Parliament backs 2008 deadline for packaging waste

On 2 July, MEPs voted in second reading on the draft directive on packaging waste, pushing for the introduction of measures for the prevention of waste. However, MEPs gave their support to the Council’s Common position on crucial issues such as the deadlines and targets, which is likely to lead to a faster conciliation process than expected.

On 2 July, the Parliament adopted a legislative resolution
for the revision of Directive on packaging and packaging waste. The
European Parliament backed crucial elements of the Council’s Common

  • deadline of 31 December 2008 – The Parliament approved the
    deadline 31 December 2008 to comply with the new targets. It
    rejected the Environment Committee’s proposal to force countries to
    meet their recycling targets in 2006;
  • the minimum percentage of targets for recovery and recycling of
    packaging waste – no later than 31 December 2008, at least 60 per
    cent of the weight of packaging waste must be recovered and between
    55 per cent minimum and 80 per cent as a maximum of the weight of
    package waste must be recycled;

The Parliamentary support for the majority of the Council’s
wishes is likely to lead to a faster conciliation process than had
been feared. They key question for conciliation is now the
prevention of waste.

MEPS backed the amendment of the Environment Committee stating
that Member States should ensure that national preventive measures
such as national programme or projects to introduce producer
responsibility are implemented. They also requested the Commission
to present by 30 June 2005 proposals for measures to strengthen and
complement the enforcement of the essential requirements and to
ensure that new packaging is only put on the market if the producer
has taken all measures to minimise its environmental impact without
compromising the essential functions of the packaging.


Julian Caroll, Europen Director, said: "Europen is
pleased with the outcome of the EP vote. We are pleased that the
figures and deadlines set in Council's common position were
accepted by the Parliament. Europen is concerned by the amendment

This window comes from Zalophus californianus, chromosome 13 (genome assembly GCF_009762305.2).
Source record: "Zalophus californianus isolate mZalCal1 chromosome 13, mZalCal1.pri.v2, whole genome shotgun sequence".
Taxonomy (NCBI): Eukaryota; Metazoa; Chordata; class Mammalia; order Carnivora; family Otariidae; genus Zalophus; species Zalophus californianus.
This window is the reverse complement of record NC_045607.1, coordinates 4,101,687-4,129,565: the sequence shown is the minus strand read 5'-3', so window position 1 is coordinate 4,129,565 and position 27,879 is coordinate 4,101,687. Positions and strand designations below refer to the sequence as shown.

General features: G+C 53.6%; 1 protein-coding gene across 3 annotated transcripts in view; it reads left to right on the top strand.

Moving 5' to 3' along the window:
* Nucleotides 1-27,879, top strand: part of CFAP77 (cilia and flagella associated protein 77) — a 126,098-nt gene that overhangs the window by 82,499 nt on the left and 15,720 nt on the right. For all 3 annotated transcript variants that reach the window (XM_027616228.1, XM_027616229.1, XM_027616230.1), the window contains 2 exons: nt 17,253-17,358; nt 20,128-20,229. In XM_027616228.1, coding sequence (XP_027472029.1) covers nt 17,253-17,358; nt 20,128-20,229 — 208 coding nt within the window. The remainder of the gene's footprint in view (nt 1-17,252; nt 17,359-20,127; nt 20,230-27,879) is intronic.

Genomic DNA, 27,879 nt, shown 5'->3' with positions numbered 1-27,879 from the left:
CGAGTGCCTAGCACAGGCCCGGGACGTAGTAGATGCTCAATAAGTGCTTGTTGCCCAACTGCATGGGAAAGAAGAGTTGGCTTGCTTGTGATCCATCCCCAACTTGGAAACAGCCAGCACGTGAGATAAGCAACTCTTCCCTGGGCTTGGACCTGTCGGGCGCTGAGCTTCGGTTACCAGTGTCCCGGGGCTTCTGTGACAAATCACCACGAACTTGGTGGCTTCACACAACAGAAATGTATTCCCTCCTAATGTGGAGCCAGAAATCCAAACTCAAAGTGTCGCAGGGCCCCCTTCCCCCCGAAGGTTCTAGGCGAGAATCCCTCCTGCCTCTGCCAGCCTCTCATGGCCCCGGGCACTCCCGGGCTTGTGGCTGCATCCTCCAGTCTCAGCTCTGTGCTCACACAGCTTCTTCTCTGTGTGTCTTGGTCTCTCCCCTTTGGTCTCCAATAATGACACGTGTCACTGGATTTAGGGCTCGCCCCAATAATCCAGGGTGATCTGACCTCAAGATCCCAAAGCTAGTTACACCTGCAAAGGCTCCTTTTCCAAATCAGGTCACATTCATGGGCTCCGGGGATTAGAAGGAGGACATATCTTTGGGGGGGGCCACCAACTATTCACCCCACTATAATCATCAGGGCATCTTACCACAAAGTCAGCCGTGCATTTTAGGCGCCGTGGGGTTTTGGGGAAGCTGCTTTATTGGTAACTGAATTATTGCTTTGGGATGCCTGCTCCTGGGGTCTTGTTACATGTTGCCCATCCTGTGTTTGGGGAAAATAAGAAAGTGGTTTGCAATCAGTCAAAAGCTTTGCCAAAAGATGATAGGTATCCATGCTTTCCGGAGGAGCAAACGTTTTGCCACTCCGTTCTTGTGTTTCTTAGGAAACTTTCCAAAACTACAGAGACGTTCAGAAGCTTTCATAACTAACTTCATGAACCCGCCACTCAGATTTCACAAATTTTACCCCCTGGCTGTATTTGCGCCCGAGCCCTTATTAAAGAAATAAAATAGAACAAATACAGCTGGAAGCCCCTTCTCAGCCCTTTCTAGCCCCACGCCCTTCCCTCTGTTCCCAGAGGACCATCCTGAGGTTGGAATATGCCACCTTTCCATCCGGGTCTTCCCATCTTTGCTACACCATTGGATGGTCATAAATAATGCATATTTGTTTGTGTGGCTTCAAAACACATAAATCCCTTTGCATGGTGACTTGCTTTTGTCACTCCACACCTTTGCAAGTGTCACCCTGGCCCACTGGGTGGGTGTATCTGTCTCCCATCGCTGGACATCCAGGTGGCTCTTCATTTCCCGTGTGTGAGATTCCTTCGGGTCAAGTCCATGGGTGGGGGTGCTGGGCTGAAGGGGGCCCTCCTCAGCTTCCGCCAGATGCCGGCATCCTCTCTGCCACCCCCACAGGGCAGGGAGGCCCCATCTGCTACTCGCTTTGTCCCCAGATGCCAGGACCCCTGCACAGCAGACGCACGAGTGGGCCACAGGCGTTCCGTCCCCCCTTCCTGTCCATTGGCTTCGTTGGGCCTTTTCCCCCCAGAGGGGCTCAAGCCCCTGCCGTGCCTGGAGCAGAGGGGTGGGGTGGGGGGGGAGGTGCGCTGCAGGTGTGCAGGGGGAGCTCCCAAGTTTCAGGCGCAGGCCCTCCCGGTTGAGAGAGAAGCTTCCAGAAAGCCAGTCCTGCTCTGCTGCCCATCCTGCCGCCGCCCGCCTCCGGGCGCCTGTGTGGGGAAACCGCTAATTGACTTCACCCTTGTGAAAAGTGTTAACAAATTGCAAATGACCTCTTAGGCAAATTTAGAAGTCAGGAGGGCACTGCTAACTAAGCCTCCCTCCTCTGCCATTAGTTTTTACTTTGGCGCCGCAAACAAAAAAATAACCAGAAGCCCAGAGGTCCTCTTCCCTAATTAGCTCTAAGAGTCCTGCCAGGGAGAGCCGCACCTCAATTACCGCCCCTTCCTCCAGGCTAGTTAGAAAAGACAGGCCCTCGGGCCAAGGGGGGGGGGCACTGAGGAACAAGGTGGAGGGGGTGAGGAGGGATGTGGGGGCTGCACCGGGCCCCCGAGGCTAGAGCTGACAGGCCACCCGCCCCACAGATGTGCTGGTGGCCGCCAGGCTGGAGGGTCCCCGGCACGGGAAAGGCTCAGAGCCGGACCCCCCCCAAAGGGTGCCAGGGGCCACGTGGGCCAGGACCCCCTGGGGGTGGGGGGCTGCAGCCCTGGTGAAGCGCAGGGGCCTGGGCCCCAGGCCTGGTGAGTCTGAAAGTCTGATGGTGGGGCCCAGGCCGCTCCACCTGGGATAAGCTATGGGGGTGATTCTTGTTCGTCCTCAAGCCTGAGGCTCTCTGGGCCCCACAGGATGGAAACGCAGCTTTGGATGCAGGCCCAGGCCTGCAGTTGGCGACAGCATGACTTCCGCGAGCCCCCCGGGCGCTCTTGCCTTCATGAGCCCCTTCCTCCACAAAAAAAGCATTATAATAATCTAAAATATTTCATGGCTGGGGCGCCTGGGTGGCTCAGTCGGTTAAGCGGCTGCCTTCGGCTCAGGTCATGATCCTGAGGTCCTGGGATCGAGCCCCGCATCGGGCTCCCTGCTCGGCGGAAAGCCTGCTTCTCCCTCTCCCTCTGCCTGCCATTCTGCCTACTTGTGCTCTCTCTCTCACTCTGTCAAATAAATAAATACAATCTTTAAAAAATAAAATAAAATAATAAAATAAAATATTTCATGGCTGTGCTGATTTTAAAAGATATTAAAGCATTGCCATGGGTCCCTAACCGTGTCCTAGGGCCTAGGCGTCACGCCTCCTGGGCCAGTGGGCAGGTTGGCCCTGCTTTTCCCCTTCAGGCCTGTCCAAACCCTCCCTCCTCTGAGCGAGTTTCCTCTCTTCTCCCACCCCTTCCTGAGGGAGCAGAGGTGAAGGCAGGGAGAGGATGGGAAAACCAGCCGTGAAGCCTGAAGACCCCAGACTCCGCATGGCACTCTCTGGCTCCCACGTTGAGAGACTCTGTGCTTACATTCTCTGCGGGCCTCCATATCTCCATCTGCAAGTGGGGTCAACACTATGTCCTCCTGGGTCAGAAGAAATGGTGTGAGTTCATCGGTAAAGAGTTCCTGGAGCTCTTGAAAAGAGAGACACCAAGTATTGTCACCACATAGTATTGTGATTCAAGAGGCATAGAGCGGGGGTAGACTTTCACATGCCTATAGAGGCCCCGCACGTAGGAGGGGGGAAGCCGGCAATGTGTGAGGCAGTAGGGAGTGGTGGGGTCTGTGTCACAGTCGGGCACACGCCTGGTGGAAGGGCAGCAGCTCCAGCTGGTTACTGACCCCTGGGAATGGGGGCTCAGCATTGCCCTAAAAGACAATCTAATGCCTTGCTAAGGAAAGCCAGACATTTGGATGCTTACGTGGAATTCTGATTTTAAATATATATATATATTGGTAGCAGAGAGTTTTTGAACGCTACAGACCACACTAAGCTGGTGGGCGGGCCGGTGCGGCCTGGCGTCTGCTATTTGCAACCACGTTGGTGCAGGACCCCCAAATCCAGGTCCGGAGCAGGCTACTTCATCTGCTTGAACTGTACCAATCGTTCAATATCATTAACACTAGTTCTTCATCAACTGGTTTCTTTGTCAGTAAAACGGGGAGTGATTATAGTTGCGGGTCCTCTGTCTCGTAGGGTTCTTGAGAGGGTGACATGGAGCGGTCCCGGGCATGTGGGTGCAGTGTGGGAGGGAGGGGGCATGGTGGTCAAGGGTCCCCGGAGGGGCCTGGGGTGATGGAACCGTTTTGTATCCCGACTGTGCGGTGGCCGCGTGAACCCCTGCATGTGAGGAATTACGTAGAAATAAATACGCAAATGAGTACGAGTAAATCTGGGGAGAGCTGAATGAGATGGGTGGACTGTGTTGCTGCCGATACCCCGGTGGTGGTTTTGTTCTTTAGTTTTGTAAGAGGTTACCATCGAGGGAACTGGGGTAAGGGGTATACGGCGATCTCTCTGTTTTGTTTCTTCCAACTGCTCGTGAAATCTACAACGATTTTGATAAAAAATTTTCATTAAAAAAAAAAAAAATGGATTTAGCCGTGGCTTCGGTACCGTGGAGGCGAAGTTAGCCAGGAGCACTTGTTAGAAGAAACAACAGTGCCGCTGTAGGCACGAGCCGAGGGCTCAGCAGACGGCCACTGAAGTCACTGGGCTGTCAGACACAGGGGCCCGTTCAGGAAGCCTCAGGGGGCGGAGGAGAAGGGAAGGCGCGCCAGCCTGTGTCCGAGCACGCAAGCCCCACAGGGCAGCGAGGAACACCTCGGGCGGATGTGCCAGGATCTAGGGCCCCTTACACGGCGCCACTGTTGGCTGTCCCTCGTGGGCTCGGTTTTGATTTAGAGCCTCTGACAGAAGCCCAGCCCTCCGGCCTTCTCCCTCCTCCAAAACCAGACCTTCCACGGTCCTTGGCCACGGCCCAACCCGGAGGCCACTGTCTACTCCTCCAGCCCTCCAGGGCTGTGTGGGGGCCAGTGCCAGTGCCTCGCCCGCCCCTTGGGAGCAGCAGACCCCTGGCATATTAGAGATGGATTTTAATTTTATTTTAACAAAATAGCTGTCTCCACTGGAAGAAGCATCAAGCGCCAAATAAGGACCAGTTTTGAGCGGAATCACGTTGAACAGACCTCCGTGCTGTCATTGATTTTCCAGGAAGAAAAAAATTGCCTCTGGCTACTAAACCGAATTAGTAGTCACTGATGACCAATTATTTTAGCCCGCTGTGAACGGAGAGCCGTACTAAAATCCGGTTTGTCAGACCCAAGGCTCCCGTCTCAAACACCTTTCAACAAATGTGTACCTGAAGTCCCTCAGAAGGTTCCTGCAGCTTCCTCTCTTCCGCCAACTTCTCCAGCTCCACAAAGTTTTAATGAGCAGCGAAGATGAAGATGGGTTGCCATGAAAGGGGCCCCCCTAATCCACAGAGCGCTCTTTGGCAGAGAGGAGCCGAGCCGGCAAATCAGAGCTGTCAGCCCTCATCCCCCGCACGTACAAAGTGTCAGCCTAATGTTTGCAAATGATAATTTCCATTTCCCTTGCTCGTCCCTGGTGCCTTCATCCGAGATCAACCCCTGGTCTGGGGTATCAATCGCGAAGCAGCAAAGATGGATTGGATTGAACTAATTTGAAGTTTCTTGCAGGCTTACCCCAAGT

25 on prevention of waste. In principle, we support the thinking
behind but we are against the introduction of more regulations
about prevention measures and the enforcement of the essential
requirements. We want first the regulation that exists to be
enforced before talking about new regulation."

The Confederation of the Food and Drink Industries
, regrets the EP vote in favour of national
preventive measures such as national programme or projects to
introduce producer responsibility to minimise the environmental
impact of packaging. IT believes that such measures are unnecessary
since a proper implementation and enforcement of the Essential
Requirements in all Member States can achieve this prevention

Roberto Ferrigo, EU Policy Director at the European
Environmental Bureau (EEB)
, said: "This revision is a
joke. This is a perfect example of how to waste time, energy and EU
citizens' money. The institutions agreed to send even more
packaging waste to landfill in the next five years. The level for
recycling plastic is too low, EU decision-makers went for the
lowest common denominator dictated by the plastic and oil


The Commission proposed in December 2001 a limited review of
Council directive 94/62/EC on packaging and packaging waste. The
Commission's proposal is limited to a revision of the recycling and
recovery targets. The figures agreed by the Council's common
position are 55 per cent for recycling and 60 per cent for

On 22 May 2003, the Parliament's Environment Committee agreed to
accept the minimum recovery and recycling targets for packaging
waste set by the Council's common position but called for shorter


Parliament and Council representatives will meet for a
conciliation meeting.


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